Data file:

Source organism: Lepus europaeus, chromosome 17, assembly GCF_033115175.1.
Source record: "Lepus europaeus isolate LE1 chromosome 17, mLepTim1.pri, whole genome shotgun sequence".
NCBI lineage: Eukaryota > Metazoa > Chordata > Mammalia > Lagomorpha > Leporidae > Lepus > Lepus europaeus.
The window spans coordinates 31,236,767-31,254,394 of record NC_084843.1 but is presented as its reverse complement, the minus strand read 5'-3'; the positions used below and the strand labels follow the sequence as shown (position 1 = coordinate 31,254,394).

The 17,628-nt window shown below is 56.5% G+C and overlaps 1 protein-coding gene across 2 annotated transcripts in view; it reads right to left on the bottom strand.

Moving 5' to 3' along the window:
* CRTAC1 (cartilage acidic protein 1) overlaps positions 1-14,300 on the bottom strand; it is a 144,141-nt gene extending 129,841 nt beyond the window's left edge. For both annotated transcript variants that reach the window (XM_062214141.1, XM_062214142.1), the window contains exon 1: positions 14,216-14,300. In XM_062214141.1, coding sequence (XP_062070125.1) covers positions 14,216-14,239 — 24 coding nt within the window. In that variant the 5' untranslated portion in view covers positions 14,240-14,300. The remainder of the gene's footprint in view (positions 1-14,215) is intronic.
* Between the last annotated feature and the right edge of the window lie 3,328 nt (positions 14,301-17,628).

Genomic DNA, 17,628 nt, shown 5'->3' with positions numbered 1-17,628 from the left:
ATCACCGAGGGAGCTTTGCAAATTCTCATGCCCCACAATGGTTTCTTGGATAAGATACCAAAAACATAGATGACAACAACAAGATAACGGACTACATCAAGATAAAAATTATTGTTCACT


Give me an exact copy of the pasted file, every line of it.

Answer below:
Source organism: Lepus europaeus, chromosome 17, assembly GCF_033115175.1.
Source record: "Lepus europaeus isolate LE1 chromosome 17, mLepTim1.pri, whole genome shotgun sequence".
NCBI lineage: Eukaryota > Metazoa > Chordata > Mammalia > Lagomorpha > Leporidae > Lepus > Lepus europaeus.
The window spans coordinates 31,236,767-31,254,394 of record NC_084843.1 but is presented as its reverse complement, the minus strand read 5'-3'; the positions used below and the strand labels follow the sequence as shown (position 1 = coordinate 31,254,394).

The 17,628-nt window shown below is 56.5% G+C and overlaps 1 protein-coding gene across 2 annotated transcripts in view; it reads right to left on the bottom strand.

Moving 5' to 3' along the window:
* CRTAC1 (cartilage acidic protein 1) overlaps positions 1-14,300 on the bottom strand; it is a 144,141-nt gene extending 129,841 nt beyond the window's left edge. For both annotated transcript variants that reach the window (XM_062214141.1, XM_062214142.1), the window contains exon 1: positions 14,216-14,300. In XM_062214141.1, coding sequence (XP_062070125.1) covers positions 14,216-14,239 — 24 coding nt within the window. In that variant the 5' untranslated portion in view covers positions 14,240-14,300. The remainder of the gene's footprint in view (positions 1-14,215) is intronic.
* Between the last annotated feature and the right edge of the window lie 3,328 nt (positions 14,301-17,628).

Genomic DNA, 17,628 nt, shown 5'->3' with positions numbered 1-17,628 from the left:
ATCACCGAGGGAGCTTTGCAAATTCTCATGCCCCACAATGGTTTCTTGGATAAGATACCAAAAACATAGATGACAACAACAAGATAACGGACTACATCAAGATAAAAATTATTGTTCACT